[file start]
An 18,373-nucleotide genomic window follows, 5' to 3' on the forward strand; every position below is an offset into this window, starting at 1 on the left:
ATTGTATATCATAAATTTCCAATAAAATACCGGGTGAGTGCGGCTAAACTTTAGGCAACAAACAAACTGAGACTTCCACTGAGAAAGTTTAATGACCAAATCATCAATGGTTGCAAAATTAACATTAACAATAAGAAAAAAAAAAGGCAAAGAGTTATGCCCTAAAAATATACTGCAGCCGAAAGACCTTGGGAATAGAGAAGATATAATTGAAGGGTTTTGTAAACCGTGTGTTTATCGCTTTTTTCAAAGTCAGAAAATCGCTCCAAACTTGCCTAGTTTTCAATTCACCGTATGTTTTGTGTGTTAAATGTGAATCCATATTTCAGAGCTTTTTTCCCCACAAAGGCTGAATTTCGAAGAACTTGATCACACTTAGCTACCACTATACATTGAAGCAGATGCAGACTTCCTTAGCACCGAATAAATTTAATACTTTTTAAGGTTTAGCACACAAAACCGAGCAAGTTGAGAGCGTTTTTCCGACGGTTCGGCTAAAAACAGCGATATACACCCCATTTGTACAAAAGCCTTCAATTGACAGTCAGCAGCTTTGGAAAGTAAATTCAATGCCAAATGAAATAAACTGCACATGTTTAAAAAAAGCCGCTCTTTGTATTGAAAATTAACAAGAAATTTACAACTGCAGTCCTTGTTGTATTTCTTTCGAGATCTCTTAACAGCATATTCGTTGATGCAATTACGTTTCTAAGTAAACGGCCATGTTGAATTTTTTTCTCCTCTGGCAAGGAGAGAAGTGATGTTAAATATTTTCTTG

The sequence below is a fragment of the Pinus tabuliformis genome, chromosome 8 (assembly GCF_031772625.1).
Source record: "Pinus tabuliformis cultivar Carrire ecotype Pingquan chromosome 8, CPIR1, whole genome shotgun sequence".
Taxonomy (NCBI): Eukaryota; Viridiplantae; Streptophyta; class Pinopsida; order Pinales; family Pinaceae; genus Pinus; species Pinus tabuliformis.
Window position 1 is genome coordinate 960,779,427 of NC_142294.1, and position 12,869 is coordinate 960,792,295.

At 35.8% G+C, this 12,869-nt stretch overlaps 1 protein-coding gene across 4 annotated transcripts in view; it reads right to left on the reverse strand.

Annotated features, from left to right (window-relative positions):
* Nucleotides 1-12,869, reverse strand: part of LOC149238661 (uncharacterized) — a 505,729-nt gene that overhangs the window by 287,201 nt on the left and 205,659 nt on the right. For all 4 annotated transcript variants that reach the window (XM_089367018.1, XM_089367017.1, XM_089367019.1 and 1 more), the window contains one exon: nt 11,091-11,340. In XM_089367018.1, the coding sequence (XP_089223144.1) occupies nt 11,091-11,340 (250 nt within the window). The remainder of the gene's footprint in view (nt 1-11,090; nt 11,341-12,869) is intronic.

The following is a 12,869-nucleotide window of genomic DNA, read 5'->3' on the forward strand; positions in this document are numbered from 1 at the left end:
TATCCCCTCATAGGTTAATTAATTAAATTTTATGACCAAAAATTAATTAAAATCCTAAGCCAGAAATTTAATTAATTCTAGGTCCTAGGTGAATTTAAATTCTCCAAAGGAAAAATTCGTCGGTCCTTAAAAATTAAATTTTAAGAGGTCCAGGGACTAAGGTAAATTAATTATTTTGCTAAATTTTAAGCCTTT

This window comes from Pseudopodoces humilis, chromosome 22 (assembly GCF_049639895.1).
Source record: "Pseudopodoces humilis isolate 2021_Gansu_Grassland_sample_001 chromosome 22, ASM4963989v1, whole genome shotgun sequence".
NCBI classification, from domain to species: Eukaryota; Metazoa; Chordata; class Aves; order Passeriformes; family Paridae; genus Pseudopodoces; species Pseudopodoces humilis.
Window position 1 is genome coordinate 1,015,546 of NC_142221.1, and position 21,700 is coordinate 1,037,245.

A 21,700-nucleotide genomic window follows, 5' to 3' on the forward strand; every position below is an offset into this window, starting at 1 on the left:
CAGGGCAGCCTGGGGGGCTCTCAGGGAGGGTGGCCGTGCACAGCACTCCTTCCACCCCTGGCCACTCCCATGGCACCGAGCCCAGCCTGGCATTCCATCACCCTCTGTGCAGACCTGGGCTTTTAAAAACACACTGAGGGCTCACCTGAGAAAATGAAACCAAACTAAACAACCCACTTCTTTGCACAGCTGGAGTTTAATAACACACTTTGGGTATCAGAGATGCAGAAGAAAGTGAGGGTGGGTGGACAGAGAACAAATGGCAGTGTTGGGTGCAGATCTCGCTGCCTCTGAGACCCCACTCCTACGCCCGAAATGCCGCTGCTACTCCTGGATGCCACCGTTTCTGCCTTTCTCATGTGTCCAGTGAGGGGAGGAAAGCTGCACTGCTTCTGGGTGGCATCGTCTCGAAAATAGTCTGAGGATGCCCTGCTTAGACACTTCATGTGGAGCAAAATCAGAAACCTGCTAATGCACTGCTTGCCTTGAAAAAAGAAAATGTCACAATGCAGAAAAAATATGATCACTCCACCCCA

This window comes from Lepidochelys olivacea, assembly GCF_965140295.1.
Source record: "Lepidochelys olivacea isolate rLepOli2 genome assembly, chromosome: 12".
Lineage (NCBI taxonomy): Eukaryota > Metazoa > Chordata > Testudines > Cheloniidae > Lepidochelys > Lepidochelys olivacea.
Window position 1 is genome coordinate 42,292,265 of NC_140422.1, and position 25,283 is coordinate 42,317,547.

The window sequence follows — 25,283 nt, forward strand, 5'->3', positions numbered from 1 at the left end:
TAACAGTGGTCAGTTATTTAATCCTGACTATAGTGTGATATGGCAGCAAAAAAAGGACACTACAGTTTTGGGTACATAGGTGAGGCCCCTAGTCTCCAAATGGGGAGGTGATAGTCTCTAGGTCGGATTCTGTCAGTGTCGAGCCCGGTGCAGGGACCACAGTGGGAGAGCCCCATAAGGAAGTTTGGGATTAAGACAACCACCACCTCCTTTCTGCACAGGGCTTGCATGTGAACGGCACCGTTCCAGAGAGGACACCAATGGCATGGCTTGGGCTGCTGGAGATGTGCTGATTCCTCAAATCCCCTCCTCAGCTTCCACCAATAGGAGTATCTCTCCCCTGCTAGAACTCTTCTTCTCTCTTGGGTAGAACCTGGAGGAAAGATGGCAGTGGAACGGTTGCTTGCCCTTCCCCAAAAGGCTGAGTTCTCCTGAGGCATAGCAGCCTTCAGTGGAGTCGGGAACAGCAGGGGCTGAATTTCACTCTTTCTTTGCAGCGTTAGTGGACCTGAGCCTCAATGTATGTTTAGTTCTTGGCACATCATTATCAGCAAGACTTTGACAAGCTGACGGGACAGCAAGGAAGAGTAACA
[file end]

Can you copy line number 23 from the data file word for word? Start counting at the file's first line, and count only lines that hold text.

TAACAGTGGTCAGTTATTTAATCCTGACTATAGTGTGATATGGCAGCAAAAAAAGGACACTACAGTTTTGGGTACATAGGTGAGGCCCCTAGTCTCCAAATGGGGAGGTGATAGTCTCTAGGTCGGATTCTGTCAGTGTCGAGCCCGGTGCAGGGACCACAGTGGGAGAGCCCCATAAGGAAGTTTGGGATTAAGACAACCACCACCTCCTTTCTGCACAGGGCTTGCATGTGAACGGCACCGTTCCAGAGAGGACACCAATGGCATGGCTTGGGCTGCTGGAGATGTGCTGATTCCTCAAATCCCCTCCTCAGCTTCCACCAATAGGAGTATCTCTCCCCTGCTAGAACTCTTCTTCTCTCTTGGGTAGAACCTGGAGGAAAGATGGCAGTGGAACGGTTGCTTGCCCTTCCCCAAAAGGCTGAGTTCTCCTGAGGCATAGCAGCCTTCAGTGGAGTCGGGAACAGCAGGGGCTGAATTTCACTCTTTCTTTGCAGCGTTAGTGGACCTGAGCCTCAATGTATGTTTAGTTCTTGGCACATCATTATCAGCAAGACTTTGACAAGCTGACGGGACAGCAAGGAAGAGTAACA